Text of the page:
Profiling of repetitive RNA sequences in the blood plasma of patients with cancer.

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This publication profiles repetitive RNA sequences in the blood plasma of patients with cancer
Scientific Abstract:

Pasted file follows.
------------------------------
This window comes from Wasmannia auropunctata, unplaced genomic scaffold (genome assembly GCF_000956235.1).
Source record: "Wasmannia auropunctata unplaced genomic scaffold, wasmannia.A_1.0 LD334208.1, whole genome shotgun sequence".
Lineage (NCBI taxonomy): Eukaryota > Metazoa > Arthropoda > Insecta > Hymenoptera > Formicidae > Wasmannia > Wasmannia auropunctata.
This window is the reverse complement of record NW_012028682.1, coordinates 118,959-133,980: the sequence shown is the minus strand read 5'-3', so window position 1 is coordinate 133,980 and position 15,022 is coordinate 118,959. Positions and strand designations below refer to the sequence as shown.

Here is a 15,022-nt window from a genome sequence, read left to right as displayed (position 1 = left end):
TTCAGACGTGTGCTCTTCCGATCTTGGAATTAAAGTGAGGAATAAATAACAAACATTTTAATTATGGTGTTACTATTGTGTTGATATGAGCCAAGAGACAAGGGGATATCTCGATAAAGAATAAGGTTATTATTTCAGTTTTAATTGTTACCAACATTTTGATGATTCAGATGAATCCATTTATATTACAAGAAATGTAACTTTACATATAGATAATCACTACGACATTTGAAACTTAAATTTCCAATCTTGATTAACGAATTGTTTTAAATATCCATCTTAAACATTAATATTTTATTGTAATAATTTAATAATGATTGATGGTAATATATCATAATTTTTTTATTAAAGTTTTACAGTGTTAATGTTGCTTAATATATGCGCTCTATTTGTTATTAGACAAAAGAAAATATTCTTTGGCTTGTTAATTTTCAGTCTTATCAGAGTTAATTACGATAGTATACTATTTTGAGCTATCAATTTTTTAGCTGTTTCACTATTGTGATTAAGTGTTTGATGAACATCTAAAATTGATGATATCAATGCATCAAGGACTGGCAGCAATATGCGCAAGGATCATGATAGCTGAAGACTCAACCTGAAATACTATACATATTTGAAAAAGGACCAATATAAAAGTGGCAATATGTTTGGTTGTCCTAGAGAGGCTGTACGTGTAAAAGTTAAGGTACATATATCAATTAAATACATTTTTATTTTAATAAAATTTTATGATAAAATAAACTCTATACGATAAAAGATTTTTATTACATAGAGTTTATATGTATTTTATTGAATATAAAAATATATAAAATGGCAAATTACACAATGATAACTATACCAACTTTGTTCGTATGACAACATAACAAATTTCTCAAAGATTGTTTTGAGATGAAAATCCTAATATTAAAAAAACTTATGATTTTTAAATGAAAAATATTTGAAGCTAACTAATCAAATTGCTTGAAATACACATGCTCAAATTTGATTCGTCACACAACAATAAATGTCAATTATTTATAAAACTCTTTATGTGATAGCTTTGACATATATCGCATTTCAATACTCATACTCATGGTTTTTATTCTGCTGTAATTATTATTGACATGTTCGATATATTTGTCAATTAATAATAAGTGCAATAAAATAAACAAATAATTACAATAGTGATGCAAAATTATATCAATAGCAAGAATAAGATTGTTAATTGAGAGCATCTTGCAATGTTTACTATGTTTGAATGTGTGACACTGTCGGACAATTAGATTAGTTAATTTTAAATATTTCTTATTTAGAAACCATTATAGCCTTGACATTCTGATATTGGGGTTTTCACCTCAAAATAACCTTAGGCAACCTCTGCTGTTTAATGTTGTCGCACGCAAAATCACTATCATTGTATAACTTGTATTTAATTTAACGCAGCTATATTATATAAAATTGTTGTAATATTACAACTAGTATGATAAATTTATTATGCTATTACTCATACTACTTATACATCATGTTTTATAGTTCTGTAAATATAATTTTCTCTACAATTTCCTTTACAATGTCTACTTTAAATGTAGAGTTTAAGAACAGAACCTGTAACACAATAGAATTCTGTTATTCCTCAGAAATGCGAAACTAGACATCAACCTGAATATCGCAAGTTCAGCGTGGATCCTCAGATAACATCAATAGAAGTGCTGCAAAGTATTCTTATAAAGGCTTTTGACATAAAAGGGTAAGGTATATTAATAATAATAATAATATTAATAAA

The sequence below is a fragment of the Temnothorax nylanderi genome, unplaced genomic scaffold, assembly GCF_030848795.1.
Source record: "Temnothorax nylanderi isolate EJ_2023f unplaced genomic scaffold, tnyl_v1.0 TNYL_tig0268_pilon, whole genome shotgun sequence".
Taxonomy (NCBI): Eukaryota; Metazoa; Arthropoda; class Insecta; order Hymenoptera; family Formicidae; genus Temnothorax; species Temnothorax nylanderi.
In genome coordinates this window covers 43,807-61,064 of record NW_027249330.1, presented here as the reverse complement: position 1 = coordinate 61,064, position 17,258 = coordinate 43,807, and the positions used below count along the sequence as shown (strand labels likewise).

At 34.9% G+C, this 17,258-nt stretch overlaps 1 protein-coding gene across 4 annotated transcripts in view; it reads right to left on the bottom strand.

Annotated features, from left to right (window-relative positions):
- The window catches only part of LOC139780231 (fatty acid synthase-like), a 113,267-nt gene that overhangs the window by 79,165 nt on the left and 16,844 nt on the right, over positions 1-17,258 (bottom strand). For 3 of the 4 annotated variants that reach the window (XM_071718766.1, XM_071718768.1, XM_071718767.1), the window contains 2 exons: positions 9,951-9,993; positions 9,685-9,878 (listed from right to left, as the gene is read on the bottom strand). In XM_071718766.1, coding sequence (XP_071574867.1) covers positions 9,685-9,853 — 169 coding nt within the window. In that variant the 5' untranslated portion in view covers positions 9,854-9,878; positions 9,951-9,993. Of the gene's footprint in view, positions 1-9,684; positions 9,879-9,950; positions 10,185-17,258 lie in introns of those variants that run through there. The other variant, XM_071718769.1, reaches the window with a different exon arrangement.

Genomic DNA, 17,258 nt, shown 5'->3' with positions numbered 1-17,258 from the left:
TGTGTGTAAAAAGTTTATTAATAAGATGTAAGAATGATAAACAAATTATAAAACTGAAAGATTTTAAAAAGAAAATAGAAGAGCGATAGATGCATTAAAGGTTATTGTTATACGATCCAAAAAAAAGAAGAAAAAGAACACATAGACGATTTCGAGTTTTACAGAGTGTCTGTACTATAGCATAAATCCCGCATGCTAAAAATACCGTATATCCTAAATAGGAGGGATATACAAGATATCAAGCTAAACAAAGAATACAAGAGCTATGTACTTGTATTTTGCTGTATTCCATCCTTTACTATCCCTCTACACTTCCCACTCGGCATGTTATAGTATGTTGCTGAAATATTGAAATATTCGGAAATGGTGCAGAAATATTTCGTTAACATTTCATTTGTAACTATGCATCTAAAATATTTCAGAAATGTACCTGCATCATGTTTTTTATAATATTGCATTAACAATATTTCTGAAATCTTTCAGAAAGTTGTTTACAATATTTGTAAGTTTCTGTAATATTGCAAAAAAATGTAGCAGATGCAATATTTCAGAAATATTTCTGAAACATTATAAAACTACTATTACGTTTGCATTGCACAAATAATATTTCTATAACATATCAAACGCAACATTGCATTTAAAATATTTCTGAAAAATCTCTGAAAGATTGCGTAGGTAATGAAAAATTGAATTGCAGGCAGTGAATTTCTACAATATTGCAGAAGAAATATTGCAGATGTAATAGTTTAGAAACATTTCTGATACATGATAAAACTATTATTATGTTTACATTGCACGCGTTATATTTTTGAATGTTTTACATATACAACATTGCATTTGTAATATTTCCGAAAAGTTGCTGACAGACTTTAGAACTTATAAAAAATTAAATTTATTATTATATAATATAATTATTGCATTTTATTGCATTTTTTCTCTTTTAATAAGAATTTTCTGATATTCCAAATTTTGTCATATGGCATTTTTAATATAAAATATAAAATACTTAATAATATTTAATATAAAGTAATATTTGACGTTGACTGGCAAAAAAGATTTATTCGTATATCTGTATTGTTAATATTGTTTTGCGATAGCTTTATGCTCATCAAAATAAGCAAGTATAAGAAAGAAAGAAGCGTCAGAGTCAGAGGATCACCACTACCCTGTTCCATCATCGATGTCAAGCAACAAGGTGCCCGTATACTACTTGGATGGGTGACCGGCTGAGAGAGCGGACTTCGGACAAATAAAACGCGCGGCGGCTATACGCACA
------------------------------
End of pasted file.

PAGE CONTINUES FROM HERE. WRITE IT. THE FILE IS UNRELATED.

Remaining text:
Liquid biopsies provide a means for the profiling of cell-free RNAs secreted by cells throughout the body. Although well-annotated coding and non-coding transcripts in blood are readily detectable and can serve as biomarkers of disease, the overall diagnostic utility of the cell-free transcriptome remains unclear. Here we show that RNAs derived from transposable elements and other repeat elements are enriched in the cell-free transcriptome of patients with cancer, and that they serve as signatures for the accurate classification of the disease. We used repeat-element-aware liquid-biopsy technology and single-molecule nanopore sequencing to profile the cell-free transcriptome in plasma from patients with cancer and to examine millions of genomic features comprising all annotated genes and repeat elements throughout the genome. By aggregating individual repeat elements to the subfamily level, we found that samples with pancreatic cancer are enriched with specific Alu subfamilies, whereas other cancers have their own characteristic cell-free RNA profile. Our findings show that repetitive RNA sequences are abundant in blood and can be used as disease-specific diagnostic biomarkers.